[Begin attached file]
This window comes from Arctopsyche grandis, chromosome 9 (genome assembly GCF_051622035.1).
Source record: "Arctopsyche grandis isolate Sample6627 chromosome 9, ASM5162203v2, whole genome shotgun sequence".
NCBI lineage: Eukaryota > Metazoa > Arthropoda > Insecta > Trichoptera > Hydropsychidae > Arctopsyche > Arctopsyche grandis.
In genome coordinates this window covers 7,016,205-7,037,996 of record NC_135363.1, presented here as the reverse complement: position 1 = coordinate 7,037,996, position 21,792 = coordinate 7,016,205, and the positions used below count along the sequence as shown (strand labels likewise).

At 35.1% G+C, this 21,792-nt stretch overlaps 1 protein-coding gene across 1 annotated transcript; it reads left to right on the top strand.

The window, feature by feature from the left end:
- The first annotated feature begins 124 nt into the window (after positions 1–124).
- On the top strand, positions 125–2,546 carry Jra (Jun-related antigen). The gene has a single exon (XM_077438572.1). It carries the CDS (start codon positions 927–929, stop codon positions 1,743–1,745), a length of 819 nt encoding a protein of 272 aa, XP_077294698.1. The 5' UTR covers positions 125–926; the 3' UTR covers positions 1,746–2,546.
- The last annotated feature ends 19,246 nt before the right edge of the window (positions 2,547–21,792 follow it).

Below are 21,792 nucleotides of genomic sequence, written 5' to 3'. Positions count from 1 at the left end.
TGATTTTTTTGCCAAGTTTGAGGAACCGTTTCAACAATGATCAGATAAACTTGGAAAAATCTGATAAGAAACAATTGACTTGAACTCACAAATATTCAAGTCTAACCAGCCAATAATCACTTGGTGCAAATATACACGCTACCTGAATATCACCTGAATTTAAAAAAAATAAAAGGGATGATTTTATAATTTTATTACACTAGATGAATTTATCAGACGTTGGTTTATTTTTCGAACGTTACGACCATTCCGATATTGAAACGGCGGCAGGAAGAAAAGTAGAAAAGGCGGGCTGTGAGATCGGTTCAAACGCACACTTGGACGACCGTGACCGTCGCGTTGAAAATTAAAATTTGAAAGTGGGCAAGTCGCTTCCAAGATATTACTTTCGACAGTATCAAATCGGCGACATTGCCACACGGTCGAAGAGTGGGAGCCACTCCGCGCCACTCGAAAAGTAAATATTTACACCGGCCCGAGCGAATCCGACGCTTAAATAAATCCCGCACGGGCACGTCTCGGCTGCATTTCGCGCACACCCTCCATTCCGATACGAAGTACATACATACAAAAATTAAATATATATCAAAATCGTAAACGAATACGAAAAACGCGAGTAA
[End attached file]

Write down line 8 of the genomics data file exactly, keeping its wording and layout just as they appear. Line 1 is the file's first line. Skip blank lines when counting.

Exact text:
- On the top strand, positions 125–2,546 carry Jra (Jun-related antigen). The gene has a single exon (XM_077438572.1). It carries the CDS (start codon positions 927–929, stop codon positions 1,743–1,745), a length of 819 nt encoding a protein of 272 aa, XP_077294698.1. The 5' UTR covers positions 125–926; the 3' UTR covers positions 1,746–2,546.